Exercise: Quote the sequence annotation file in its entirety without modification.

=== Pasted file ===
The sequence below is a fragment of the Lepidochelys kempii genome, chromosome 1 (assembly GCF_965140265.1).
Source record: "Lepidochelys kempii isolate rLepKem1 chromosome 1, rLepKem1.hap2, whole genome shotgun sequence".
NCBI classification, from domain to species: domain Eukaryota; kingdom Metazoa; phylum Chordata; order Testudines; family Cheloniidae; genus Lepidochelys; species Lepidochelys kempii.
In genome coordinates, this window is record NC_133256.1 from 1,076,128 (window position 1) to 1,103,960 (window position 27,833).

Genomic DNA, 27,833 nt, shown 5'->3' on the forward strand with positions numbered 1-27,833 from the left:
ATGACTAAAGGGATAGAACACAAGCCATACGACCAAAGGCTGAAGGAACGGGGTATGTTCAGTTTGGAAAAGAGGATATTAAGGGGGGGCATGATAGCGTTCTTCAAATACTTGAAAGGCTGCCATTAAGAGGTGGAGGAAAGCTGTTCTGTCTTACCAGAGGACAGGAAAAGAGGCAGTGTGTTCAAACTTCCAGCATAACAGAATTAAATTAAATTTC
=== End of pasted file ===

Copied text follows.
The sequence below is a fragment of the Lepidochelys kempii genome, chromosome 1 (assembly GCF_965140265.1).
Source record: "Lepidochelys kempii isolate rLepKem1 chromosome 1, rLepKem1.hap2, whole genome shotgun sequence".
NCBI classification, from domain to species: domain Eukaryota; kingdom Metazoa; phylum Chordata; order Testudines; family Cheloniidae; genus Lepidochelys; species Lepidochelys kempii.
In genome coordinates, this window is record NC_133256.1 from 1,076,128 (window position 1) to 1,103,960 (window position 27,833).

Genomic DNA, 27,833 nt, shown 5'->3' on the forward strand with positions numbered 1-27,833 from the left:
ATGACTAAAGGGATAGAACACAAGCCATACGACCAAAGGCTGAAGGAACGGGGTATGTTCAGTTTGGAAAAGAGGATATTAAGGGGGGGCATGATAGCGTTCTTCAAATACTTGAAAGGCTGCCATTAAGAGGTGGAGGAAAGCTGTTCTGTCTTACCAGAGGACAGGAAAAGAGGCAGTGTGTTCAAACTTCCAGCATAACAGAATTAAATTAAATTTC